I wanted to tell the story from the perspective of our lead character, with the visual language of the film reflecting the internal emotional landscape of an imaginative teenage girl. We chose to shoot on a combination of Super 16mm and Super 8mm film stocks chosen for their graininess and depth of color.  We selectively purchased expired stocks online, pre-fogged certain rolls of film, and did almost all of our effects in-camera using analogue techniques. In my early conversations with the DP Jarin Blaschke, we discussed a variety of looks to correlate with the trajectory of the main character’s emotions. In particular, we wanted the more fantastical sequences to embody a hand-crafted aesthetic, as if they were direct creations of her subconscious mind. We used an intervalometer for time lapse photography and extensive stop-motion animation sequences, shooting one frame of film at a time. Employing a wide combination of film techniques, I BELIEVE IN UNICORNS is a road trip through the stunning and complex landscape of troubled young love.

What are you looking forward to the most about showing your movie at SxSW?

With almost 100,000 fans on Facebook, I BELIEVE IN UNICORNS has been looking forward to launching into the next phase of its life. SXSW is an exciting place to introduce a film to the world, and I am particularly excited to share the film with a younger audience . The premiere is also a fantastic opportunity for reuniting our crew divided between San Francisco and New York. Unicorn stampede!

After the film screens at South By Southwest, where is the film going to show next? Anywhere you would like it to screen?

Following SXSW, we have a dozen festivals lined up back to back, and it is all happening very quickly. I BELIEVE IN UNICORNS is excited for the opportunity to travel the country and the world and to bring this story to an audience hungry for stories about authentic teenage girls.

If you could show this movie in any cinema in the world, which one would you choose and why?

I would love to screen this film at the Castro Theater in San Francisco, which is a theater I frequented as a child. I saw many influential films there which influenced my decision to become a filmmaker.  Screening I BELIEVE IN UNICORNS in San Francisco would also allow me to show the film to my wheelchair-bound mother, who is a supporting actress in the film and unable to travel to the SXSW premiere.

What would you say or do to someone who is talking or texting during a screening of your film?

I recently screened a rough cut of I BELIEVE IN UNICORNS to a dozen high school students through a mentorship program at the Tribeca Film Institute. I chose to sit in the backrow, and over the course of the film three students in front of me were continually on their phones. At first I was hurt by this, yet when I went up for the Q&A, these three students had the most poignant and insightful commentary on the film. It turns out that they were texting to each other about the film the entire time! Although I do not personally ever text during screenings, this moment reminded me that the modes of communication are changing, and perhaps their use of phones allowed for a greater development of their reflections on the film.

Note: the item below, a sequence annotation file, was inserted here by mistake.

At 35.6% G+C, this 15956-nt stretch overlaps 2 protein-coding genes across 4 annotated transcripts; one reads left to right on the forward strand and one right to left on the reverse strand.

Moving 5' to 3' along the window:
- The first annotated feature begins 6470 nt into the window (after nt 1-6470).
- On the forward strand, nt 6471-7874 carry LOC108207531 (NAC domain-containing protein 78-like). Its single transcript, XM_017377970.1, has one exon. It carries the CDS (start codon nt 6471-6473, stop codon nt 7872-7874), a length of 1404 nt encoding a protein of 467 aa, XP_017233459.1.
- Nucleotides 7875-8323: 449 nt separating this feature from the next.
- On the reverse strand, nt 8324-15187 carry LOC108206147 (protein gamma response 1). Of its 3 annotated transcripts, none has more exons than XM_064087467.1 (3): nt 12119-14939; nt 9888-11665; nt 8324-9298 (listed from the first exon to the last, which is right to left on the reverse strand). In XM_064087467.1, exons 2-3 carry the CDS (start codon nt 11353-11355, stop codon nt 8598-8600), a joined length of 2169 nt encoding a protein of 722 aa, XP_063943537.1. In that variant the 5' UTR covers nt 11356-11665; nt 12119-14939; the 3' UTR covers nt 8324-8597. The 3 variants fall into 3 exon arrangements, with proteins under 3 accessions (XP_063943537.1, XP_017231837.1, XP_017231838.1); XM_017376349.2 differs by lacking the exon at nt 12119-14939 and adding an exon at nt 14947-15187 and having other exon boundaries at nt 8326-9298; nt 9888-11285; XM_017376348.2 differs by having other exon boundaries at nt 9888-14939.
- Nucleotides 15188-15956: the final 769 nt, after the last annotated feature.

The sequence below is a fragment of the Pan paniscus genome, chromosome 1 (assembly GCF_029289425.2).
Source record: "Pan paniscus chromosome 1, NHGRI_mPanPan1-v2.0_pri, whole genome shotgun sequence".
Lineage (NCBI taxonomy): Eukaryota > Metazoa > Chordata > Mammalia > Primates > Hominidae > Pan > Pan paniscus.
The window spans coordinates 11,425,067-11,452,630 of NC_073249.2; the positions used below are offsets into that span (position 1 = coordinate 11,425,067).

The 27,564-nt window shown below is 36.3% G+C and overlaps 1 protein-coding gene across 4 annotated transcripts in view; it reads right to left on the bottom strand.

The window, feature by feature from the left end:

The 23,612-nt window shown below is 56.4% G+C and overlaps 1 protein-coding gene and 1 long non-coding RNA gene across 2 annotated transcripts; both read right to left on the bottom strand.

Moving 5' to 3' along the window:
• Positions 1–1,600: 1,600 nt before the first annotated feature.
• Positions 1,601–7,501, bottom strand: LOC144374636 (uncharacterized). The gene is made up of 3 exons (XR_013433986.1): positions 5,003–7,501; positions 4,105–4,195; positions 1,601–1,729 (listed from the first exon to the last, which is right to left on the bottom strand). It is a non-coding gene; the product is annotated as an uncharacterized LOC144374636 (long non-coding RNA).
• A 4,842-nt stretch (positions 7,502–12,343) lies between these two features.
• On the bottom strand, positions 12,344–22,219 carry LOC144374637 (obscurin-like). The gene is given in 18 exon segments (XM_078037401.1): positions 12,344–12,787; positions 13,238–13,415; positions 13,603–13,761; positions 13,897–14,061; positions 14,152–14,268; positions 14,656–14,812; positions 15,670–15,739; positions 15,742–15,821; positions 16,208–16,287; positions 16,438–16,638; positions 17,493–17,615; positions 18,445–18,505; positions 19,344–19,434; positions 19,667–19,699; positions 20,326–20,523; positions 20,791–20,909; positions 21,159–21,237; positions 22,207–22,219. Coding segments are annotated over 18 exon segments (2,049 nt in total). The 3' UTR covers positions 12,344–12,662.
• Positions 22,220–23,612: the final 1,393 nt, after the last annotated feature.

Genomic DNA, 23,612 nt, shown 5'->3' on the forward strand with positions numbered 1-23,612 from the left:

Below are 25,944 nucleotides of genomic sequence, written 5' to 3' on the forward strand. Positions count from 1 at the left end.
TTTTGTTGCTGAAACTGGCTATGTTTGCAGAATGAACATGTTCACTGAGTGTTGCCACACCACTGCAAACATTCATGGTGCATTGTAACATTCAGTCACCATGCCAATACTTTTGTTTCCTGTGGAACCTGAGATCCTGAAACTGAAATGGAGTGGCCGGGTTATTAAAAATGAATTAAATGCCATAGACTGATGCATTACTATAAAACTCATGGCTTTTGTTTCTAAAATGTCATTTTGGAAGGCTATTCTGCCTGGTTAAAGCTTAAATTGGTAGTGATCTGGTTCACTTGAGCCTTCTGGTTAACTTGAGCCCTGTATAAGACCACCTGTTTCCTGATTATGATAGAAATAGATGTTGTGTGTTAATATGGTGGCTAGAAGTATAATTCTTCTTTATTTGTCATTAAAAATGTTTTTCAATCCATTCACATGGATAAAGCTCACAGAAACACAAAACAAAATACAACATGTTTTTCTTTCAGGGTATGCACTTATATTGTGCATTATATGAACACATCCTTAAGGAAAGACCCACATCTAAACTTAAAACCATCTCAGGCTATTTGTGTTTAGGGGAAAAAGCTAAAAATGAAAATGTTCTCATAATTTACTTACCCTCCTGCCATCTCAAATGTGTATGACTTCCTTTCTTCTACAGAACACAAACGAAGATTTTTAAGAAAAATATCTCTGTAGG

There are a lot of up and coming filmmakers both at SxSW and reading our site. What would you want to tell them if they are aspiring to become a filmmaker?

Write a story that you know well and be prepared to scale down your ambitions so that your vision is actually attainable. I recommend starting by writing a script that keeps the scope of future production requirements in mind.  It is helpful not to get lost in the black hole of revisions and get out into the world and find a fantastic cast.  If you expend more effort in the audition process, your work as a director on set will be that much easier and you will be free to explore other elements of production. The process of filmmaking is just as important as the product and it is good to learn to enjoy each phase along the way.

And finally, what is the single, greatest movie that you have seen at a film festival?

I remember seeing GAS FOOD LODGING when I was younger, and it left a distinct impression on me at the time. The film stuck with me over the years and I reached out to the writer/director Allison Anders during development on I BELIEVE IN UNICORNS to request her insight on the script. She loved the project so much that she signed on as the first Executive Producer of I BELIEVE IN UNICORNS. I am very grateful for the advice and guidance she has provided during the creation of this film.

This is one of the many films screening at the 2014 SXSW in Austin, Texas between March 7-15. For more information on the film’s screening, point your browser to

Jason Whyte,
Twitter: @jasonwhyte / Facebook: jasonwhyte / Instagram: jasonrcwhyte

link directly to this feature at
originally posted: 03/08/14 02:35:47
[printer] printer-friendly format

Home Reviews  Articles  Release Dates Coming Soon  DVD  Top 20s Criticwatch  Search
Public Forums  Festival Coverage  Contests About Australia's Largest Movie Review Database.
Privacy Policy | HBS Inc. | |   

All data and site design copyright 1997-2017, HBS Entertainment, Inc.
Search for
reviews features movie title writer/director/cast